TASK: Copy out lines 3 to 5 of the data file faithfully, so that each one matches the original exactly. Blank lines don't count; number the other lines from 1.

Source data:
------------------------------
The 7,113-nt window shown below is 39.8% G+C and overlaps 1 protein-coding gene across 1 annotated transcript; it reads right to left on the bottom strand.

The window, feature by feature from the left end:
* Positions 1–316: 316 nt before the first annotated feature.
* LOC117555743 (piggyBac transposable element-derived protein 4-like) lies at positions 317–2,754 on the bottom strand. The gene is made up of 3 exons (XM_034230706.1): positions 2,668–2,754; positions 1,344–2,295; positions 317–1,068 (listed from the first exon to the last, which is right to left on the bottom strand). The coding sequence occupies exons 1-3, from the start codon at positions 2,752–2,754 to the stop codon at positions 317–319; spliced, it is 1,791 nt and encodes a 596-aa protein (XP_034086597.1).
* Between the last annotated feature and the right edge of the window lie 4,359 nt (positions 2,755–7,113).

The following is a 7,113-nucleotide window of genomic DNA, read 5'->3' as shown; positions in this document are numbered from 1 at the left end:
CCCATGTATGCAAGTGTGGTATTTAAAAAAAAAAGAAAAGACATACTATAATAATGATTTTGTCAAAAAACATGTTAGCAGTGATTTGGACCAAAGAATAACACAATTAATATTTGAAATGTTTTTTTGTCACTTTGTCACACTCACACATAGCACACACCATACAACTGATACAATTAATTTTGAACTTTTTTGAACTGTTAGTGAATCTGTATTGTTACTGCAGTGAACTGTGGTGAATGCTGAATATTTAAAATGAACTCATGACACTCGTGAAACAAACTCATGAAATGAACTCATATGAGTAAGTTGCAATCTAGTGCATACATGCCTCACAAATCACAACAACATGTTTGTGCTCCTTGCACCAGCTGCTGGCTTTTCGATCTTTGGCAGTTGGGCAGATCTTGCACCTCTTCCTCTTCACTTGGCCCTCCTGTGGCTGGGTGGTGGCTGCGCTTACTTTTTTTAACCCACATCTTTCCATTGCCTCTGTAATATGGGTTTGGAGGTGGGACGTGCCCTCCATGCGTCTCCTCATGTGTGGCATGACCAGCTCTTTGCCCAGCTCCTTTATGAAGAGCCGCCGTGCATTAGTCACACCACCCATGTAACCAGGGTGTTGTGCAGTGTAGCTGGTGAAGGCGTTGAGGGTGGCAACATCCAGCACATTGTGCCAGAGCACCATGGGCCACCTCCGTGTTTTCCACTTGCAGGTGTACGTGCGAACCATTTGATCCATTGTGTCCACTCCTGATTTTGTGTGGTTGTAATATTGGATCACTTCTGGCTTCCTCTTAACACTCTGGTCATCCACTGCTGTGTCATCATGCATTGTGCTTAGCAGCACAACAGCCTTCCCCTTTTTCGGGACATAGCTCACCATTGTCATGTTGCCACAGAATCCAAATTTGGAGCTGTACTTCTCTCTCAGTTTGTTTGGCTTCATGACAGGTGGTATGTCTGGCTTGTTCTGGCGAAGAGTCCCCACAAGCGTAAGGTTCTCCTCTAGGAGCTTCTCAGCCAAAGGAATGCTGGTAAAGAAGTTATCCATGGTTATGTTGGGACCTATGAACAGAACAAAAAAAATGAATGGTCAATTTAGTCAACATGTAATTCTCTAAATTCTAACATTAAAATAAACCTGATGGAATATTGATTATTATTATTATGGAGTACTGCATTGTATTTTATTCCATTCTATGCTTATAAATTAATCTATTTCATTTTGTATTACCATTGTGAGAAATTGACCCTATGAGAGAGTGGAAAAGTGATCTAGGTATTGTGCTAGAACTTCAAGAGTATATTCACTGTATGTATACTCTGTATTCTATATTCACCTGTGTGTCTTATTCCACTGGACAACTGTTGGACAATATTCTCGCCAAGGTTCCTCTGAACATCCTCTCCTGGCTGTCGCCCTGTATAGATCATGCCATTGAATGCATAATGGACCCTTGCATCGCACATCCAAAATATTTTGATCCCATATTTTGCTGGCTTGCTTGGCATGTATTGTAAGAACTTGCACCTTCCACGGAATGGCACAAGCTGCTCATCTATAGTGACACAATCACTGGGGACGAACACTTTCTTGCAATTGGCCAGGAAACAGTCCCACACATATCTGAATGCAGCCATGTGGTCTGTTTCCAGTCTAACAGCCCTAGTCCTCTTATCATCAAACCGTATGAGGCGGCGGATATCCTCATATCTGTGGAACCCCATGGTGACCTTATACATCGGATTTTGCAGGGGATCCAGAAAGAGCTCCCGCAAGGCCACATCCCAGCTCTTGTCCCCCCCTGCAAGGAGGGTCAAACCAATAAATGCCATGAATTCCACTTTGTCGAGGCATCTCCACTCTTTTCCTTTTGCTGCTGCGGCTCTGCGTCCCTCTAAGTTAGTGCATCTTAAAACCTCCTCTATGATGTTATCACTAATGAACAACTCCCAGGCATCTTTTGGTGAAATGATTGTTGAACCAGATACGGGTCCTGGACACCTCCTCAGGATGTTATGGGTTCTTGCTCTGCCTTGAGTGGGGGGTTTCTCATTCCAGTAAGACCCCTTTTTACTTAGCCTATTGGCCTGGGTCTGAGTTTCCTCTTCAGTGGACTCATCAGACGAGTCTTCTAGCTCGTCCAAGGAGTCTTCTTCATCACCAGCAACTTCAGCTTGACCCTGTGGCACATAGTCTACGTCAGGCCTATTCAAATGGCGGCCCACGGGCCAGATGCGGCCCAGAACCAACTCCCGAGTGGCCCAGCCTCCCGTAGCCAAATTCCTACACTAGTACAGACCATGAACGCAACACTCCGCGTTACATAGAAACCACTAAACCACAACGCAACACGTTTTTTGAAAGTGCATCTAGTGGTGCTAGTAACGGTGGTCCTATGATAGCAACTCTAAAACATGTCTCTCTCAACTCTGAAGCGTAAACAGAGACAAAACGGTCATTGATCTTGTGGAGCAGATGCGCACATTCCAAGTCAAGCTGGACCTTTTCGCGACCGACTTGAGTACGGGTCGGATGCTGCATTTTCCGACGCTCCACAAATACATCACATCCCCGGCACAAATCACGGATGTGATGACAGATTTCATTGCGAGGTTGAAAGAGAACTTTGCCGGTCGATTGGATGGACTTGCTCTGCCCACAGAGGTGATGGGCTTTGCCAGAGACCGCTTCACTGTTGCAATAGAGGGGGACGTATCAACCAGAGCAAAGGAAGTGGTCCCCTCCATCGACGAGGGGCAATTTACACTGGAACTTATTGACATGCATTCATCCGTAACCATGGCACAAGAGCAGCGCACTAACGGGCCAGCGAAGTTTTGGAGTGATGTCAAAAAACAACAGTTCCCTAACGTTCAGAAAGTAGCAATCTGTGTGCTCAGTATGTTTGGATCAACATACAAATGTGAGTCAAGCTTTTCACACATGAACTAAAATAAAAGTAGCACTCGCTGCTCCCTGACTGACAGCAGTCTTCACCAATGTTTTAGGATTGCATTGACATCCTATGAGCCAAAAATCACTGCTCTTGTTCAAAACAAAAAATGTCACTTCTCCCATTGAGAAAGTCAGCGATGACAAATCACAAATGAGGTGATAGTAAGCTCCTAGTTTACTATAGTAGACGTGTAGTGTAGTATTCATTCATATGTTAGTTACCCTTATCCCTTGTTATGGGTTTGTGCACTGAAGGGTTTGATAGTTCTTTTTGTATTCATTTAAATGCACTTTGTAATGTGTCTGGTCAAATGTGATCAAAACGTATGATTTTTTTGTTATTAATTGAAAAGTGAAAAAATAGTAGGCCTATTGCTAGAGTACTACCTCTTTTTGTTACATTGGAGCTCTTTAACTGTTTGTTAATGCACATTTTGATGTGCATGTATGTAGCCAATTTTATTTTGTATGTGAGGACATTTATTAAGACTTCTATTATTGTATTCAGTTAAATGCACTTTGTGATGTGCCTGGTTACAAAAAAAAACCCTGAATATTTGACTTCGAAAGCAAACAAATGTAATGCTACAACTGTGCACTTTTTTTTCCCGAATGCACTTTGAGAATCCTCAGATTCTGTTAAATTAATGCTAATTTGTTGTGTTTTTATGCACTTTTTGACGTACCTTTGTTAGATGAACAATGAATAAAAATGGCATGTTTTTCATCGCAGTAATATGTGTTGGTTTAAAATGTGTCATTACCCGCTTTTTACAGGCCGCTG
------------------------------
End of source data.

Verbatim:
* Positions 1–316: 316 nt before the first annotated feature.
* LOC117555743 (piggyBac transposable element-derived protein 4-like) lies at positions 317–2,754 on the bottom strand. The gene is made up of 3 exons (XM_034230706.1): positions 2,668–2,754; positions 1,344–2,295; positions 317–1,068 (listed from the first exon to the last, which is right to left on the bottom strand). The coding sequence occupies exons 1-3, from the start codon at positions 2,752–2,754 to the stop codon at positions 317–319; spliced, it is 1,791 nt and encodes a 596-aa protein (XP_034086597.1).
* Between the last annotated feature and the right edge of the window lie 4,359 nt (positions 2,755–7,113).